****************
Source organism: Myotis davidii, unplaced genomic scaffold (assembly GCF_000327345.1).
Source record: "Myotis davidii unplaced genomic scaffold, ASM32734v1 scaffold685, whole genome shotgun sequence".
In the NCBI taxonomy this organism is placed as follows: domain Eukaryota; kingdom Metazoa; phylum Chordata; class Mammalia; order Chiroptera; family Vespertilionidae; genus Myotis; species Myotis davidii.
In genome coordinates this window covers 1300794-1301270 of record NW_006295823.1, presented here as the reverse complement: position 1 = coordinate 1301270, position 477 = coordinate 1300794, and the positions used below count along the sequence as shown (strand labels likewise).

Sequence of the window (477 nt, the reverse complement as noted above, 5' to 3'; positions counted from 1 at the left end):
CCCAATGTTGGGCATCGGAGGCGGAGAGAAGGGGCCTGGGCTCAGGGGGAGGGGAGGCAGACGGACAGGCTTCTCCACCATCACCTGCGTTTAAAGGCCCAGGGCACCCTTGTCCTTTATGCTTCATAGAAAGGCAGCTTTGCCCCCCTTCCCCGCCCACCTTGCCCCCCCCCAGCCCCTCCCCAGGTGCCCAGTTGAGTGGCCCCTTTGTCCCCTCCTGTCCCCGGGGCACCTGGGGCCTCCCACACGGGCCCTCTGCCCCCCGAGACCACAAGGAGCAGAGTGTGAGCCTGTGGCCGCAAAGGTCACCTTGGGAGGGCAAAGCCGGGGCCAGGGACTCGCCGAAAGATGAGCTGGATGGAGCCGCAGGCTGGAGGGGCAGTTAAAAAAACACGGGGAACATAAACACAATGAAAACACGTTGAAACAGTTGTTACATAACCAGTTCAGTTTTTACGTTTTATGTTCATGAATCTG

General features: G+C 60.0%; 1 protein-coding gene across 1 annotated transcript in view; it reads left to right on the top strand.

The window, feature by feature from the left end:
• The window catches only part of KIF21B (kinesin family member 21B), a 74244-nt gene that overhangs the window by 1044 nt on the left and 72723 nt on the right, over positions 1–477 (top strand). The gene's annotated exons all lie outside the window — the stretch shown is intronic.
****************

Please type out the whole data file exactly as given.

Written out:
Source organism: Myotis davidii, unplaced genomic scaffold (assembly GCF_000327345.1).
Source record: "Myotis davidii unplaced genomic scaffold, ASM32734v1 scaffold685, whole genome shotgun sequence".
In the NCBI taxonomy this organism is placed as follows: domain Eukaryota; kingdom Metazoa; phylum Chordata; class Mammalia; order Chiroptera; family Vespertilionidae; genus Myotis; species Myotis davidii.
In genome coordinates this window covers 1300794-1301270 of record NW_006295823.1, presented here as the reverse complement: position 1 = coordinate 1301270, position 477 = coordinate 1300794, and the positions used below count along the sequence as shown (strand labels likewise).

Sequence of the window (477 nt, the reverse complement as noted above, 5' to 3'; positions counted from 1 at the left end):
CCCAATGTTGGGCATCGGAGGCGGAGAGAAGGGGCCTGGGCTCAGGGGGAGGGGAGGCAGACGGACAGGCTTCTCCACCATCACCTGCGTTTAAAGGCCCAGGGCACCCTTGTCCTTTATGCTTCATAGAAAGGCAGCTTTGCCCCCCTTCCCCGCCCACCTTGCCCCCCCCCAGCCCCTCCCCAGGTGCCCAGTTGAGTGGCCCCTTTGTCCCCTCCTGTCCCCGGGGCACCTGGGGCCTCCCACACGGGCCCTCTGCCCCCCGAGACCACAAGGAGCAGAGTGTGAGCCTGTGGCCGCAAAGGTCACCTTGGGAGGGCAAAGCCGGGGCCAGGGACTCGCCGAAAGATGAGCTGGATGGAGCCGCAGGCTGGAGGGGCAGTTAAAAAAACACGGGGAACATAAACACAATGAAAACACGTTGAAACAGTTGTTACATAACCAGTTCAGTTTTTACGTTTTATGTTCATGAATCTG

General features: G+C 60.0%; 1 protein-coding gene across 1 annotated transcript in view; it reads left to right on the top strand.

The window, feature by feature from the left end:
• The window catches only part of KIF21B (kinesin family member 21B), a 74244-nt gene that overhangs the window by 1044 nt on the left and 72723 nt on the right, over positions 1–477 (top strand). The gene's annotated exons all lie outside the window — the stretch shown is intronic.